Translational Stroke Research

, Volume 10, Issue 4, pp 362–371 | Cite as

Remote Limb Ischemic Conditioning and Motor Learning: Evaluation of Factors Influencing Response in Older Adults

  • Ellen N. Sutter
  • Anna E. Mattlage
  • Marghuretta D. Bland
  • Kendra M. Cherry-Allen
  • Elinor Harrison
  • Swati M. Surkar
  • Jeffrey M. Gidday
  • Ling Chen
  • Tamara Hershey
  • Jin-Moo Lee
  • Catherine E. LangEmail author
Original Article


Remote limb ischemic conditioning (RLIC) is a clinically feasible method of promoting tissue protection against subsequent ischemic insult. Recent findings from our lab demonstrated that RLIC robustly enhances motor learning in young, healthy humans. The next step is to determine which individuals would receive maximum benefit from RLIC before applying these findings to clinical rehabilitation populations such as stroke. Numerous factors, such as age, sex, body mass index (BMI), and cardiovascular comorbidities may influence the response. Sixty-nine participants aged 40–80 were randomized to receive either RLIC (n = 33) or sham (n = 36) conditioning. Participants underwent seven consecutive sessions consisting of RLIC or sham conditioning with a blood pressure cuff on the upper extremity and motor training on a stability platform balance task, with two follow-up sessions. Balance change (post-test–pre-test) was compared across participants, groups, and the factors of age, sex, BMI, and comorbidities. Participants in both groups improved their performance on the balance task from pre- to post-test. Overall balance change was independently associated with age and BMI. There was no difference in balance change between RLIC and Sham groups. However, RLIC significantly enhanced balance performance in participants with no comorbidities. Compared with our previous study in young adults, middle-aged and older adults demonstrated smaller improvements on the balance task. RLIC enhanced learning in middle-aged and older adults only in the absence of pre-defined comorbidities. RLIC may be a promising tool for enhancing motor recovery, but the accumulation of comorbidity with age may decrease its effectiveness.


Ischemic preconditioning Psychomotor performance Comorbidity Cardiovascular disease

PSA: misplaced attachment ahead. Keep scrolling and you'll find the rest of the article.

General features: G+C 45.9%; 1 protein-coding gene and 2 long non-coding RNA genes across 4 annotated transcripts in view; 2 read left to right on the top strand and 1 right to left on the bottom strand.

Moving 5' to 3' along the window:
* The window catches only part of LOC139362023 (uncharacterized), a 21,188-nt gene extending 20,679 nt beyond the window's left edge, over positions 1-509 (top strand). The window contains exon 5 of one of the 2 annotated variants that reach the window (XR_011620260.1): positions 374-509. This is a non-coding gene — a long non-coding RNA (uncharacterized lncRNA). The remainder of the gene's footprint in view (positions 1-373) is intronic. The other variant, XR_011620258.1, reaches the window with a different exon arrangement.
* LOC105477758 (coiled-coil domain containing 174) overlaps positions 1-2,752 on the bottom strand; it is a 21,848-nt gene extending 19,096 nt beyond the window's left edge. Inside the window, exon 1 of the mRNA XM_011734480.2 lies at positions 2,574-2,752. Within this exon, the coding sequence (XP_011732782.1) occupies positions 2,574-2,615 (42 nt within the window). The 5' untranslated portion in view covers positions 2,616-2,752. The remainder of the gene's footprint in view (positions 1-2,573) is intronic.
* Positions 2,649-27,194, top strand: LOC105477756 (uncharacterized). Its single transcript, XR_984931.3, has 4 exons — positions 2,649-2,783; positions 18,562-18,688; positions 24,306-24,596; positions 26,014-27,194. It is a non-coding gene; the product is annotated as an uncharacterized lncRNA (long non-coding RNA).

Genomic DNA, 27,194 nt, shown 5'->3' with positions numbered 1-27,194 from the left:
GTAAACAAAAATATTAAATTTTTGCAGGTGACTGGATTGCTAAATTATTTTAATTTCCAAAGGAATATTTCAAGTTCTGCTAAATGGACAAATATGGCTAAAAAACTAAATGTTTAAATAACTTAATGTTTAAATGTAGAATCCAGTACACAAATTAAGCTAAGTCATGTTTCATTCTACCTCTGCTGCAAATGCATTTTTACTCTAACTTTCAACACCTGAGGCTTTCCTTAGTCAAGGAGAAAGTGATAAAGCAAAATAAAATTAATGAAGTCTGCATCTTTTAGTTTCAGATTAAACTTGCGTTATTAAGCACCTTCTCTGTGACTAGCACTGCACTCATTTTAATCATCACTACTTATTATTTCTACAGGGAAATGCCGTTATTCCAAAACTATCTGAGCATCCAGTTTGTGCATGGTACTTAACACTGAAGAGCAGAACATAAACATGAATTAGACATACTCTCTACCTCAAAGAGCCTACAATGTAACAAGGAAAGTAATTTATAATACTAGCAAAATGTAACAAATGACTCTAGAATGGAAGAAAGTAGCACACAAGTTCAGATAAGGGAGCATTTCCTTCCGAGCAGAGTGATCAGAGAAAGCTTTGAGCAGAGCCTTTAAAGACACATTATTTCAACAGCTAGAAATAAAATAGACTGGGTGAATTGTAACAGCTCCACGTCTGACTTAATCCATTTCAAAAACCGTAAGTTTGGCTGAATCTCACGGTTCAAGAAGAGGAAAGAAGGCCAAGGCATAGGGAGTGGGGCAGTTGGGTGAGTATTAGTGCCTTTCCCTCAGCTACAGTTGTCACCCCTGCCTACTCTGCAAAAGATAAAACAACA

The authors thank Adrianna Samatmanivong for assistance with data collection, and the study participants for generously giving their time. This study was funded by the National Institute of Health R01 HD085930.


This study was funded by NIH R01HD085930.

Compliance with Ethical Standards

Conflict of Interest

The authors declare that they have no conflict of interest.

Ethical Approval

All procedures performed in studies involving human participants were in accordance with the ethical standards of the institutional research committee and with the 1964 Helsinki declaration and its later amendments or comparable ethical standards.

Informed Consent

Informed consent was obtained from all individual participants included in the study.


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Copyright information

© Springer Science+Business Media, LLC, part of Springer Nature 2018

Authors and Affiliations

  • Ellen N. Sutter
    • 1
  • Anna E. Mattlage
    • 1
  • Marghuretta D. Bland
    • 1
  • Kendra M. Cherry-Allen
    • 1
  • Elinor Harrison
    • 1
  • Swati M. Surkar
    • 1
  • Jeffrey M. Gidday
    • 2
  • Ling Chen
    • 3
  • Tamara Hershey
    • 4
  • Jin-Moo Lee
    • 5
  • Catherine E. Lang
    • 1
    Email author
  1. 1.Program in Physical TherapyWashington University School of MedicineSaint LouisUSA
  2. 2.Louisiana State University School of MedicineNew OrleansUSA
  3. 3.Division of BiostatisticsWashington University School of MedicineSaint LouisUSA
  4. 4.Department of PsychiatryWashington University School of MedicineSaint LouisUSA
  5. 5.Department of NeurologyWashington University School of MedicineSaint LouisUSA

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